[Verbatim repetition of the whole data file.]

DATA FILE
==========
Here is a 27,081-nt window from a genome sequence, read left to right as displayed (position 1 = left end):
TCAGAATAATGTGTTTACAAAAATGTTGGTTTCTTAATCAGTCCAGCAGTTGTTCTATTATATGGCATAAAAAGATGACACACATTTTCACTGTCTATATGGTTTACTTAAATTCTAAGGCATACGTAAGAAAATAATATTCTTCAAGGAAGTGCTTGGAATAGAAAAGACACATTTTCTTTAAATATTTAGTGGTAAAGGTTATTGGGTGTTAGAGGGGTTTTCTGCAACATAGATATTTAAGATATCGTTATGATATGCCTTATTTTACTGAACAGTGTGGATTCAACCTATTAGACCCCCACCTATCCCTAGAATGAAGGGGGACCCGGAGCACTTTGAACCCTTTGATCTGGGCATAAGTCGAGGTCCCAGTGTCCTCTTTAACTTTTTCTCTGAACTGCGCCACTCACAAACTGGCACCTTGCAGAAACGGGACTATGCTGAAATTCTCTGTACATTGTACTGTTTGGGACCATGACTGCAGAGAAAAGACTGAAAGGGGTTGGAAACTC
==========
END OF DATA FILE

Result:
Here is a 27,081-nt window from a genome sequence, read left to right as displayed (position 1 = left end):
TCAGAATAATGTGTTTACAAAAATGTTGGTTTCTTAATCAGTCCAGCAGTTGTTCTATTATATGGCATAAAAAGATGACACACATTTTCACTGTCTATATGGTTTACTTAAATTCTAAGGCATACGTAAGAAAATAATATTCTTCAAGGAAGTGCTTGGAATAGAAAAGACACATTTTCTTTAAATATTTAGTGGTAAAGGTTATTGGGTGTTAGAGGGGTTTTCTGCAACATAGATATTTAAGATATCGTTATGATATGCCTTATTTTACTGAACAGTGTGGATTCAACCTATTAGACCCCCACCTATCCCTAGAATGAAGGGGGACCCGGAGCACTTTGAACCCTTTGATCTGGGCATAAGTCGAGGTCCCAGTGTCCTCTTTAACTTTTTCTCTGAACTGCGCCACTCACAAACTGGCACCTTGCAGAAACGGGACTATGCTGAAATTCTCTGTACATTGTACTGTTTGGGACCATGACTGCAGAGAAAAGACTGAAAGGGGTTGGAAACTC